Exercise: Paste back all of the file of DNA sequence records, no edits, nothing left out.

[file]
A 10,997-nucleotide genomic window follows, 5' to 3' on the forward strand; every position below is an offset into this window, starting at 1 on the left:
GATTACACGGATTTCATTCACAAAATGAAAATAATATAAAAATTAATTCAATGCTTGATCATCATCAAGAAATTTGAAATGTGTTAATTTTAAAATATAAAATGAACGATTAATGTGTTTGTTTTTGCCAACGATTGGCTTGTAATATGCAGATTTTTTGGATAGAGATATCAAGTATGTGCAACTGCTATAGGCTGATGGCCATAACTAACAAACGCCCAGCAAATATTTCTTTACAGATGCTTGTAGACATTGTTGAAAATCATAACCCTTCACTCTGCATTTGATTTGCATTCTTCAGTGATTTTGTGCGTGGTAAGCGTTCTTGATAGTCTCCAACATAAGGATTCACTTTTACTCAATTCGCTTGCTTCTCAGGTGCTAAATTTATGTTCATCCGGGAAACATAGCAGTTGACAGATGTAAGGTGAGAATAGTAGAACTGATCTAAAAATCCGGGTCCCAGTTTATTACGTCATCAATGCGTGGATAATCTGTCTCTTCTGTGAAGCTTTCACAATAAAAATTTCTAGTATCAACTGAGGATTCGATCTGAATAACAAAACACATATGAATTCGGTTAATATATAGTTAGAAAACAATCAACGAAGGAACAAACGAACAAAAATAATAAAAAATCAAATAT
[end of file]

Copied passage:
A 10,997-nucleotide genomic window follows, 5' to 3' on the forward strand; every position below is an offset into this window, starting at 1 on the left:
GATTACACGGATTTCATTCACAAAATGAAAATAATATAAAAATTAATTCAATGCTTGATCATCATCAAGAAATTTGAAATGTGTTAATTTTAAAATATAAAATGAACGATTAATGTGTTTGTTTTTGCCAACGATTGGCTTGTAATATGCAGATTTTTTGGATAGAGATATCAAGTATGTGCAACTGCTATAGGCTGATGGCCATAACTAACAAACGCCCAGCAAATATTTCTTTACAGATGCTTGTAGACATTGTTGAAAATCATAACCCTTCACTCTGCATTTGATTTGCATTCTTCAGTGATTTTGTGCGTGGTAAGCGTTCTTGATAGTCTCCAACATAAGGATTCACTTTTACTCAATTCGCTTGCTTCTCAGGTGCTAAATTTATGTTCATCCGGGAAACATAGCAGTTGACAGATGTAAGGTGAGAATAGTAGAACTGATCTAAAAATCCGGGTCCCAGTTTATTACGTCATCAATGCGTGGATAATCTGTCTCTTCTGTGAAGCTTTCACAATAAAAATTTCTAGTATCAACTGAGGATTCGATCTGAATAACAAAACACATATGAATTCGGTTAATATATAGTTAGAAAACAATCAACGAAGGAACAAACGAACAAAAATAATAAAAAATCAAATAT